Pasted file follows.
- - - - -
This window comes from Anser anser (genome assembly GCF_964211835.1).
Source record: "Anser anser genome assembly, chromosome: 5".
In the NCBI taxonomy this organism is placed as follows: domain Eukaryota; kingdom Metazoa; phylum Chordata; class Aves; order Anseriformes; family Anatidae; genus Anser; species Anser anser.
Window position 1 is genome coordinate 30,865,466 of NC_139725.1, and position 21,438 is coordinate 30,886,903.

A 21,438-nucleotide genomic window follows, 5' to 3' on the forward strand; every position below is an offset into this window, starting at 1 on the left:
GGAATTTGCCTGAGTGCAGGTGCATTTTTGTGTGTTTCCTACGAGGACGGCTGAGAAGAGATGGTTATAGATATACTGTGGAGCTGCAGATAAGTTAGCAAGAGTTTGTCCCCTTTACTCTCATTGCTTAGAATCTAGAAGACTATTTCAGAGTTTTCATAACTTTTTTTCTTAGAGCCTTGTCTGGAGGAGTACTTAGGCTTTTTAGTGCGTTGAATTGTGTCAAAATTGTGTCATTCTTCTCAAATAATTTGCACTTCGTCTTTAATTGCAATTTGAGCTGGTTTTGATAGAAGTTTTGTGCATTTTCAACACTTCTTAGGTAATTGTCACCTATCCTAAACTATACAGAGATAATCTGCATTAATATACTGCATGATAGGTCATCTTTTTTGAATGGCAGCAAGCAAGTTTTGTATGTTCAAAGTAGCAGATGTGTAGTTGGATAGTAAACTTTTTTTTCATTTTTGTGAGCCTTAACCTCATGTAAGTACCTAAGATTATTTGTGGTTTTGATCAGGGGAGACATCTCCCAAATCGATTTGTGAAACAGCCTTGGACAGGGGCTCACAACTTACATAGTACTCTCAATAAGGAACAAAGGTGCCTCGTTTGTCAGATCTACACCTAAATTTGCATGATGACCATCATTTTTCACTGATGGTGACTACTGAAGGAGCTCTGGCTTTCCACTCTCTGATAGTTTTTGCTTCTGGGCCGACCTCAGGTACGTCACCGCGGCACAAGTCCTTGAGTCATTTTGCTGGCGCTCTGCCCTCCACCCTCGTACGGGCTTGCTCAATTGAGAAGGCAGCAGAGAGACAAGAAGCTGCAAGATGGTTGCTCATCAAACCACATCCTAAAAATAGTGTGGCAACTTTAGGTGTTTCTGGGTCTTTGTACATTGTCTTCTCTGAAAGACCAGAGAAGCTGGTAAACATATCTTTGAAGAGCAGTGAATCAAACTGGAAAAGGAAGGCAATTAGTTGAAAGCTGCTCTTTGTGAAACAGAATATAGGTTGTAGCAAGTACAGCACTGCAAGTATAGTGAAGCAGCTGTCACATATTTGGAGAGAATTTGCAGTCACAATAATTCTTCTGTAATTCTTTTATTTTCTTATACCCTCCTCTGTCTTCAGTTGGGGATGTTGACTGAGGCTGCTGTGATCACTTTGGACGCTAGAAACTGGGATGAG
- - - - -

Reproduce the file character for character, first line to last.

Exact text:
This window comes from Anser anser (genome assembly GCF_964211835.1).
Source record: "Anser anser genome assembly, chromosome: 5".
In the NCBI taxonomy this organism is placed as follows: domain Eukaryota; kingdom Metazoa; phylum Chordata; class Aves; order Anseriformes; family Anatidae; genus Anser; species Anser anser.
Window position 1 is genome coordinate 30,865,466 of NC_139725.1, and position 21,438 is coordinate 30,886,903.

A 21,438-nucleotide genomic window follows, 5' to 3' on the forward strand; every position below is an offset into this window, starting at 1 on the left:
GGAATTTGCCTGAGTGCAGGTGCATTTTTGTGTGTTTCCTACGAGGACGGCTGAGAAGAGATGGTTATAGATATACTGTGGAGCTGCAGATAAGTTAGCAAGAGTTTGTCCCCTTTACTCTCATTGCTTAGAATCTAGAAGACTATTTCAGAGTTTTCATAACTTTTTTTCTTAGAGCCTTGTCTGGAGGAGTACTTAGGCTTTTTAGTGCGTTGAATTGTGTCAAAATTGTGTCATTCTTCTCAAATAATTTGCACTTCGTCTTTAATTGCAATTTGAGCTGGTTTTGATAGAAGTTTTGTGCATTTTCAACACTTCTTAGGTAATTGTCACCTATCCTAAACTATACAGAGATAATCTGCATTAATATACTGCATGATAGGTCATCTTTTTTGAATGGCAGCAAGCAAGTTTTGTATGTTCAAAGTAGCAGATGTGTAGTTGGATAGTAAACTTTTTTTTCATTTTTGTGAGCCTTAACCTCATGTAAGTACCTAAGATTATTTGTGGTTTTGATCAGGGGAGACATCTCCCAAATCGATTTGTGAAACAGCCTTGGACAGGGGCTCACAACTTACATAGTACTCTCAATAAGGAACAAAGGTGCCTCGTTTGTCAGATCTACACCTAAATTTGCATGATGACCATCATTTTTCACTGATGGTGACTACTGAAGGAGCTCTGGCTTTCCACTCTCTGATAGTTTTTGCTTCTGGGCCGACCTCAGGTACGTCACCGCGGCACAAGTCCTTGAGTCATTTTGCTGGCGCTCTGCCCTCCACCCTCGTACGGGCTTGCTCAATTGAGAAGGCAGCAGAGAGACAAGAAGCTGCAAGATGGTTGCTCATCAAACCACATCCTAAAAATAGTGTGGCAACTTTAGGTGTTTCTGGGTCTTTGTACATTGTCTTCTCTGAAAGACCAGAGAAGCTGGTAAACATATCTTTGAAGAGCAGTGAATCAAACTGGAAAAGGAAGGCAATTAGTTGAAAGCTGCTCTTTGTGAAACAGAATATAGGTTGTAGCAAGTACAGCACTGCAAGTATAGTGAAGCAGCTGTCACATATTTGGAGAGAATTTGCAGTCACAATAATTCTTCTGTAATTCTTTTATTTTCTTATACCCTCCTCTGTCTTCAGTTGGGGATGTTGACTGAGGCTGCTGTGATCACTTTGGACGCTAGAAACTGGGATGAG